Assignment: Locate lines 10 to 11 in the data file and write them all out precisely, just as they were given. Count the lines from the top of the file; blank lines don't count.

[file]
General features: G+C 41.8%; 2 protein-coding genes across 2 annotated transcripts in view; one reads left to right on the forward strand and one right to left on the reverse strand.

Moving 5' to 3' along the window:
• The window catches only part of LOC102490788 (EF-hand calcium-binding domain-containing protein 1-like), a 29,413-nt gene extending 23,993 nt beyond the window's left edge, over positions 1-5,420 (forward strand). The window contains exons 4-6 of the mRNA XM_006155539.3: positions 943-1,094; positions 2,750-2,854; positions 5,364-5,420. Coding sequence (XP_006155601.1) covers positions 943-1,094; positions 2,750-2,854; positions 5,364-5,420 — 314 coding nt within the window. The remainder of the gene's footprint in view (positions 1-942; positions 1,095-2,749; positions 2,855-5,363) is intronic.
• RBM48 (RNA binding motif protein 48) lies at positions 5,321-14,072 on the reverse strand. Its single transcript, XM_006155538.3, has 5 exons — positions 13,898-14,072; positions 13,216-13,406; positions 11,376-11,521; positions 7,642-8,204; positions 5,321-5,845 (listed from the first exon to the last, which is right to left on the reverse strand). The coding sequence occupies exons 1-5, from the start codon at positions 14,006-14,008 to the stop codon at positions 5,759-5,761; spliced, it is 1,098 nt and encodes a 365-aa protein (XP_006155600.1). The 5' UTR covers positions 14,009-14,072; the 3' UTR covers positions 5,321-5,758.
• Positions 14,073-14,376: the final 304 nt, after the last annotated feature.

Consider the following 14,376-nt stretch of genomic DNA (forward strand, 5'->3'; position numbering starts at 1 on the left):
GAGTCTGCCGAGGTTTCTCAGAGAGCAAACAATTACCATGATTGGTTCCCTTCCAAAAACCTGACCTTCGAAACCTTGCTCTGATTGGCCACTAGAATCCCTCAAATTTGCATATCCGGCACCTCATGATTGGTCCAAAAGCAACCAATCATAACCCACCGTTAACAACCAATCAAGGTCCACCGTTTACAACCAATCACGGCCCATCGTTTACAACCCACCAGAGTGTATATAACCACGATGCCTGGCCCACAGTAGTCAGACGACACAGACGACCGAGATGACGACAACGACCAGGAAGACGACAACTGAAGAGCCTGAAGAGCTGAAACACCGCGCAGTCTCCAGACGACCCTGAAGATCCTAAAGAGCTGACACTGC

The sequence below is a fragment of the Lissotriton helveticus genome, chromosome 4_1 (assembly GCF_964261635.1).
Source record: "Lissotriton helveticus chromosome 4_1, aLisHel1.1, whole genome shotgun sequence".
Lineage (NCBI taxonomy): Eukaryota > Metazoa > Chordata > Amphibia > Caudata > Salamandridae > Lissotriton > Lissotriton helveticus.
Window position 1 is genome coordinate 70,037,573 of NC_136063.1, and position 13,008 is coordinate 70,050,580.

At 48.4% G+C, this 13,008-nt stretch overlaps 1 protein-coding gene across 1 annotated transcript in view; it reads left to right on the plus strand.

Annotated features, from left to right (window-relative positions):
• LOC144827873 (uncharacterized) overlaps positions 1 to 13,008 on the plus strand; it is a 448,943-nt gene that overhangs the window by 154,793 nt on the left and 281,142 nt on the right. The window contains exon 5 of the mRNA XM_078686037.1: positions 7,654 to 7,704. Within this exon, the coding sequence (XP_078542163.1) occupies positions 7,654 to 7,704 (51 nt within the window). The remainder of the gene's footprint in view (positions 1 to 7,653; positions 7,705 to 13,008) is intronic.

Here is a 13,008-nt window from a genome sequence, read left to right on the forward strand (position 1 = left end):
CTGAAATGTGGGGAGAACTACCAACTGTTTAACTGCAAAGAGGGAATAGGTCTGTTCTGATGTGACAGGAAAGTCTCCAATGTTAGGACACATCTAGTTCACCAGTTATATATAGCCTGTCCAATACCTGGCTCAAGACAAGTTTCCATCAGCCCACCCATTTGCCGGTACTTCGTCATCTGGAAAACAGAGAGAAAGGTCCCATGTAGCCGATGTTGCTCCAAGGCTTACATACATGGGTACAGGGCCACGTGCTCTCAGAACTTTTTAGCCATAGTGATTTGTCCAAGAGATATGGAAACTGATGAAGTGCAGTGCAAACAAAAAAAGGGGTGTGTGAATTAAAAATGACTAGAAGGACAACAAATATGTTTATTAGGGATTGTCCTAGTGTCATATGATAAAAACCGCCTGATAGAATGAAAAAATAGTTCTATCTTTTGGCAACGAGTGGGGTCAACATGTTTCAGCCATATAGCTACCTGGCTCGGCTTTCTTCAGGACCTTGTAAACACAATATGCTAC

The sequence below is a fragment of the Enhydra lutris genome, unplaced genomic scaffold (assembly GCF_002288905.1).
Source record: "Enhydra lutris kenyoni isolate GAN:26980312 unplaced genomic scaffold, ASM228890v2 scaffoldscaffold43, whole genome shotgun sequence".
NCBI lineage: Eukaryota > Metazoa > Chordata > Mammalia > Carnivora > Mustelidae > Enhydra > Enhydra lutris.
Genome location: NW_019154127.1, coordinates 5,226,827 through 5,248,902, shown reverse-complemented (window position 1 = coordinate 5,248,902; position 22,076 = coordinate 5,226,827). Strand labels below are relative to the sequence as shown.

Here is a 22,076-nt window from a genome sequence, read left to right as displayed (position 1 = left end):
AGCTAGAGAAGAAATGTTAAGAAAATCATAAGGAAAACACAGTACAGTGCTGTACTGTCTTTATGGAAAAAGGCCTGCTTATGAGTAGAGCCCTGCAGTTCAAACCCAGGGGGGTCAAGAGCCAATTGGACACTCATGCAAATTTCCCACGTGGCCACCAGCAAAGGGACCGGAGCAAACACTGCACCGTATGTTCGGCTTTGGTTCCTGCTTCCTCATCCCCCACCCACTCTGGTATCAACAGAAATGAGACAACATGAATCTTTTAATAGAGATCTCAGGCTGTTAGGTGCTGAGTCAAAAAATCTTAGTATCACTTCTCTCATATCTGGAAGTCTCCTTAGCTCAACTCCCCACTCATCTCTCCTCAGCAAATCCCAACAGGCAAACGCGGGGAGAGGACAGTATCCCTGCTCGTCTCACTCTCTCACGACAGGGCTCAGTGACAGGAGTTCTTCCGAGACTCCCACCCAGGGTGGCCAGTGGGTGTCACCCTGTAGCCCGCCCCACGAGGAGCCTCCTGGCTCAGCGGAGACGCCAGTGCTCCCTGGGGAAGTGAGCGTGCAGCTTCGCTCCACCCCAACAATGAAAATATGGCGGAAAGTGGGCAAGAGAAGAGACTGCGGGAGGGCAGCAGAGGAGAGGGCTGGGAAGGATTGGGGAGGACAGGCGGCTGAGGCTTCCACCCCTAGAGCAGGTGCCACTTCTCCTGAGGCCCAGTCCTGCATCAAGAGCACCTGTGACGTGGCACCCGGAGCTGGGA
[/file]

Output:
Lineage (NCBI taxonomy): Eukaryota > Metazoa > Chordata > Amphibia > Caudata > Salamandridae > Lissotriton > Lissotriton helveticus.
Window position 1 is genome coordinate 70,037,573 of NC_136063.1, and position 13,008 is coordinate 70,050,580.